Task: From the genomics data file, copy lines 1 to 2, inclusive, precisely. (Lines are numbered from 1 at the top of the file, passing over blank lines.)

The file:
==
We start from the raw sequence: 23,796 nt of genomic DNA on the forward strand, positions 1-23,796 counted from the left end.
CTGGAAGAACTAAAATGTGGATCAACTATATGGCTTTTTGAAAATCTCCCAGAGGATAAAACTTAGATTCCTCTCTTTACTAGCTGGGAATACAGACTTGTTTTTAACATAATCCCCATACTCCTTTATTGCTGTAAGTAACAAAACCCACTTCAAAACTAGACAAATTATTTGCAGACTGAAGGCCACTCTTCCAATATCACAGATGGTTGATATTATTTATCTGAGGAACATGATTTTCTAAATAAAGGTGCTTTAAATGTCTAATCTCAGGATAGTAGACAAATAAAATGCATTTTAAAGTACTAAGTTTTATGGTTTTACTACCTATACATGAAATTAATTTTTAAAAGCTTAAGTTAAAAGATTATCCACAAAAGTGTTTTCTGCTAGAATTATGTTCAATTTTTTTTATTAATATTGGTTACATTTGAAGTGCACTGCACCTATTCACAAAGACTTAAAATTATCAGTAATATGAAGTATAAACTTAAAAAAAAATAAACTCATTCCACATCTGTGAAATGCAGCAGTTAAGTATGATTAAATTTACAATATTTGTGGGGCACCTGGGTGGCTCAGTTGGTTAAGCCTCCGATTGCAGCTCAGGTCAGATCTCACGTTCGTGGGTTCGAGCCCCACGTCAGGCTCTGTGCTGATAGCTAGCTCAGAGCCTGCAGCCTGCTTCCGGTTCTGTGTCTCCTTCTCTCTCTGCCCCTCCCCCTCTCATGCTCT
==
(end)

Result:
We start from the raw sequence: 23,796 nt of genomic DNA on the forward strand, positions 1-23,796 counted from the left end.
CTGGAAGAACTAAAATGTGGATCAACTATATGGCTTTTTGAAAATCTCCCAGAGGATAAAACTTAGATTCCTCTCTTTACTAGCTGGGAATACAGACTTGTTTTTAACATAATCCCCATACTCCTTTATTGCTGTAAGTAACAAAACCCACTTCAAAACTAGACAAATTATTTGCAGACTGAAGGCCACTCTTCCAATATCACAGATGGTTGATATTATTTATCTGAGGAACATGATTTTCTAAATAAAGGTGCTTTAAATGTCTAATCTCAGGATAGTAGACAAATAAAATGCATTTTAAAGTACTAAGTTTTATGGTTTTACTACCTATACATGAAATTAATTTTTAAAAGCTTAAGTTAAAAGATTATCCACAAAAGTGTTTTCTGCTAGAATTATGTTCAATTTTTTTTATTAATATTGGTTACATTTGAAGTGCACTGCACCTATTCACAAAGACTTAAAATTATCAGTAATATGAAGTATAAACTTAAAAAAAAATAAACTCATTCCACATCTGTGAAATGCAGCAGTTAAGTATGATTAAATTTACAATATTTGTGGGGCACCTGGGTGGCTCAGTTGGTTAAGCCTCCGATTGCAGCTCAGGTCAGATCTCACGTTCGTGGGTTCGAGCCCCACGTCAGGCTCTGTGCTGATAGCTAGCTCAGAGCCTGCAGCCTGCTTCCGGTTCTGTGTCTCCTTCTCTCTCTGCCCCTCCCCCTCTCATGCTCT